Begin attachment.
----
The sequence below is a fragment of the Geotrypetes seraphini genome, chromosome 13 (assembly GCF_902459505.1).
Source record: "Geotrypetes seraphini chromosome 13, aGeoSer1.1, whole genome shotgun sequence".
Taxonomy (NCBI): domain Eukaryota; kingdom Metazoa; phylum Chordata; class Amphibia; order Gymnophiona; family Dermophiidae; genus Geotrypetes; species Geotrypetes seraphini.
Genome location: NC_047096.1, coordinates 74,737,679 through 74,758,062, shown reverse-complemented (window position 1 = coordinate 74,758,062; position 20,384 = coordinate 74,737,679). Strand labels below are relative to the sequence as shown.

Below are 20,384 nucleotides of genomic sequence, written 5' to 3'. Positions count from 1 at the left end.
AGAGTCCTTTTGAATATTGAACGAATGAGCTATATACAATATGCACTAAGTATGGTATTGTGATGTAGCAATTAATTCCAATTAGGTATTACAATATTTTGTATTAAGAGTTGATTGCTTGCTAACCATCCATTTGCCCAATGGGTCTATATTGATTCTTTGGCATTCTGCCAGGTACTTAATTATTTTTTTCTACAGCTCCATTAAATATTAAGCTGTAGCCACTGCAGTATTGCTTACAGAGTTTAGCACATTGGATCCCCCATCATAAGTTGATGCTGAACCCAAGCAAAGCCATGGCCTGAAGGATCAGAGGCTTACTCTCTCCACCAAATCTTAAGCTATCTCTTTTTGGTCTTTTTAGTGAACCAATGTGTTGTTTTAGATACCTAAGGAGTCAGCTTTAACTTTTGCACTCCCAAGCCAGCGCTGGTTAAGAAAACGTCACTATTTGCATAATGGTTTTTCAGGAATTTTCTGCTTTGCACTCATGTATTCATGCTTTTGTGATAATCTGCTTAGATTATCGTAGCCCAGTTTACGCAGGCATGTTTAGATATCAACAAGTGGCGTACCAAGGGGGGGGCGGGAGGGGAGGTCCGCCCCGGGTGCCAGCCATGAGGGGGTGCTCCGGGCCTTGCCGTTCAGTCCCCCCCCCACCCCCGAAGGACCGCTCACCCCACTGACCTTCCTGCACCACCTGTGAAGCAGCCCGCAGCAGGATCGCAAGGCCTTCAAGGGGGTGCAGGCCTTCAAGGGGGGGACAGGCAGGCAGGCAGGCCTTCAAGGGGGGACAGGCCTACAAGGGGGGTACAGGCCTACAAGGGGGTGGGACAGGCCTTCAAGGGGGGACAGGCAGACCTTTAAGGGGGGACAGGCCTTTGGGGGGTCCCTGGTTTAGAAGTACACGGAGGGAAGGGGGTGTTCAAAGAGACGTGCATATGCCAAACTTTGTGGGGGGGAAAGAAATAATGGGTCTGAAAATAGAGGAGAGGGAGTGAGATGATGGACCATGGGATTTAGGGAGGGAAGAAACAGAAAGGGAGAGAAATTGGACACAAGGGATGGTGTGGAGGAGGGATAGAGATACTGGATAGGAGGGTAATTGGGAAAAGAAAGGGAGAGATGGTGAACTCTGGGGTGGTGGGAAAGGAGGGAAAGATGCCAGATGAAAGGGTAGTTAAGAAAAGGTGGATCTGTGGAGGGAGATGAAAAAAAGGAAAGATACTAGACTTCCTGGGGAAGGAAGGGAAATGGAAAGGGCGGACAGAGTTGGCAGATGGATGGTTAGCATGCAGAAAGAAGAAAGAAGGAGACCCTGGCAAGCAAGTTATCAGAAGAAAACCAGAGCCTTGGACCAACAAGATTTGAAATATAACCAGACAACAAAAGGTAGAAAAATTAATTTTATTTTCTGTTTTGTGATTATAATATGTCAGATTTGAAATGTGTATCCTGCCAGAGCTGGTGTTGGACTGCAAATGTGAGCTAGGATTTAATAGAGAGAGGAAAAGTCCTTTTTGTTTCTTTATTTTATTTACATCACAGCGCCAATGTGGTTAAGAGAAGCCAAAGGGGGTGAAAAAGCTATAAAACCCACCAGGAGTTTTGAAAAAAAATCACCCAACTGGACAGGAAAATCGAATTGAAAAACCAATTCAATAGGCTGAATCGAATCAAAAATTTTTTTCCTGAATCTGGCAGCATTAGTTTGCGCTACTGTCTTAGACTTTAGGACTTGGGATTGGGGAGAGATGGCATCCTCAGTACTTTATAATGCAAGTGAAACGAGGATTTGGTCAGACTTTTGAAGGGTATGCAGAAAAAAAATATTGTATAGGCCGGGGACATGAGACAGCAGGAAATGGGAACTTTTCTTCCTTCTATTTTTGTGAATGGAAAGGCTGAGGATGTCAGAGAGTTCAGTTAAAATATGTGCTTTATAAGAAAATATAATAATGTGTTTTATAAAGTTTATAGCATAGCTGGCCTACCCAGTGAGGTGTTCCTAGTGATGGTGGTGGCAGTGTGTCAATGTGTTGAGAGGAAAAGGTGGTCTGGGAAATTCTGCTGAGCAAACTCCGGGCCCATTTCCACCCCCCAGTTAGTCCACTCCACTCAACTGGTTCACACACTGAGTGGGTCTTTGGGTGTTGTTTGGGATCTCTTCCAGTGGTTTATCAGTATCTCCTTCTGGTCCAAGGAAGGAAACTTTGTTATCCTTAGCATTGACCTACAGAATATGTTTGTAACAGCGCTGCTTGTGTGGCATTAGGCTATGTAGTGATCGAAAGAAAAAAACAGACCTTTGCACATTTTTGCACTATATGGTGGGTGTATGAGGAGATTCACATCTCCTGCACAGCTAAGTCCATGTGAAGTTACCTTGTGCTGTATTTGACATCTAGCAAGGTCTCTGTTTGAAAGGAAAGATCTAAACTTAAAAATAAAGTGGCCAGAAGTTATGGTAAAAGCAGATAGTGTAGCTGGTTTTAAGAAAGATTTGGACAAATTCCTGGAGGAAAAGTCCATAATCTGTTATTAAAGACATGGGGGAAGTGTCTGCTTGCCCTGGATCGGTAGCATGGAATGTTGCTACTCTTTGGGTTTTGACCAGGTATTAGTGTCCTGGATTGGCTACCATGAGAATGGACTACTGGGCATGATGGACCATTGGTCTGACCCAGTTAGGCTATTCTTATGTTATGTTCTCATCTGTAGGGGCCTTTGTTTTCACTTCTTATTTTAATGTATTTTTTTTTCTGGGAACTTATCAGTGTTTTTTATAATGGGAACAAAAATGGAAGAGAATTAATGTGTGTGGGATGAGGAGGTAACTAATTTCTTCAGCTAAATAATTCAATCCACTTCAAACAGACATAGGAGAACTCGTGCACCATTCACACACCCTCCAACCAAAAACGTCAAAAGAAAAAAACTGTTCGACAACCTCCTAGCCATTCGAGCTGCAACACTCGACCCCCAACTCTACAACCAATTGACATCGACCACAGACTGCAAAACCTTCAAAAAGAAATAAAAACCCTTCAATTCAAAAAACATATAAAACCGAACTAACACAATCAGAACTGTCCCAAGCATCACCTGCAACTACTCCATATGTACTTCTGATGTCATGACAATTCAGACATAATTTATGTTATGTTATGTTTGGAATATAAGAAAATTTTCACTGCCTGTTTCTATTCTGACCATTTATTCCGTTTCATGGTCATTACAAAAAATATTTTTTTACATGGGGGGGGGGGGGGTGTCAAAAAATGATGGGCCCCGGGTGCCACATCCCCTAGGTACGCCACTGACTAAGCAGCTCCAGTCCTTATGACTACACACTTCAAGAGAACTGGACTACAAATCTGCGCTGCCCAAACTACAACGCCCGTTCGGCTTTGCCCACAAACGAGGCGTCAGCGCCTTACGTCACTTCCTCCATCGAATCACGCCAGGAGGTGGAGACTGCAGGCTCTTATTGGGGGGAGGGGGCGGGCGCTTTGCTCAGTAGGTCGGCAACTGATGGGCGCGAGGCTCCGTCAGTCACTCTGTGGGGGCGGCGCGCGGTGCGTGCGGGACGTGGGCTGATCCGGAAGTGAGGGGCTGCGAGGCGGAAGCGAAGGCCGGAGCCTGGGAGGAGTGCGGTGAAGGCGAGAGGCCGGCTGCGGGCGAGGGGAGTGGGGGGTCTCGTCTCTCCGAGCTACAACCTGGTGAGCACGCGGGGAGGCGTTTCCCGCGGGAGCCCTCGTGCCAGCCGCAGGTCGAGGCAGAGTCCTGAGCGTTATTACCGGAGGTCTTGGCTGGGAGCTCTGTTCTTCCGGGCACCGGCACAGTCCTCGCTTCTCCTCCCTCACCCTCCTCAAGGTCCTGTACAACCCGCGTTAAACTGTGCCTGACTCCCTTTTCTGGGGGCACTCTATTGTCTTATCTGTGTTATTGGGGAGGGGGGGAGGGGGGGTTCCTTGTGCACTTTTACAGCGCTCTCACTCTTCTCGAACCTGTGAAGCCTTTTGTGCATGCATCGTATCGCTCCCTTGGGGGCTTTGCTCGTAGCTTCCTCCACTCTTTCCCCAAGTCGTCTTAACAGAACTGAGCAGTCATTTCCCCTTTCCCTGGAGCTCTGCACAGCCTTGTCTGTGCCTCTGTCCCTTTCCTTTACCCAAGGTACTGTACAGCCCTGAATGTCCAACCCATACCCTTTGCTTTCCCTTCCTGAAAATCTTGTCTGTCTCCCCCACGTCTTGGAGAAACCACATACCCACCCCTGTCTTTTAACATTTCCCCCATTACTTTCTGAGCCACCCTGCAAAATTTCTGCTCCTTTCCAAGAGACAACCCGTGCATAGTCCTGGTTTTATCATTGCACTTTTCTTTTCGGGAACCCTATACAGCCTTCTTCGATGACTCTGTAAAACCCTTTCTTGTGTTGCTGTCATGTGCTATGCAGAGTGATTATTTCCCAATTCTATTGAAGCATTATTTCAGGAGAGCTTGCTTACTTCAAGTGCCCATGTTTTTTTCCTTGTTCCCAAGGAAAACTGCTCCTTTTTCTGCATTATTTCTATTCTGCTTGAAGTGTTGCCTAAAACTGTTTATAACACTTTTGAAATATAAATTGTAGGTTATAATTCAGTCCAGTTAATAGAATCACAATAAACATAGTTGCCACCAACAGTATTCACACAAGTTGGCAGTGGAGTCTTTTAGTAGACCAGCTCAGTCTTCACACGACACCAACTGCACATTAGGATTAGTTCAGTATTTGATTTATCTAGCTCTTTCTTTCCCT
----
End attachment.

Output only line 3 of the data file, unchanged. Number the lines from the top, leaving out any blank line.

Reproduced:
Taxonomy (NCBI): domain Eukaryota; kingdom Metazoa; phylum Chordata; class Amphibia; order Gymnophiona; family Dermophiidae; genus Geotrypetes; species Geotrypetes seraphini.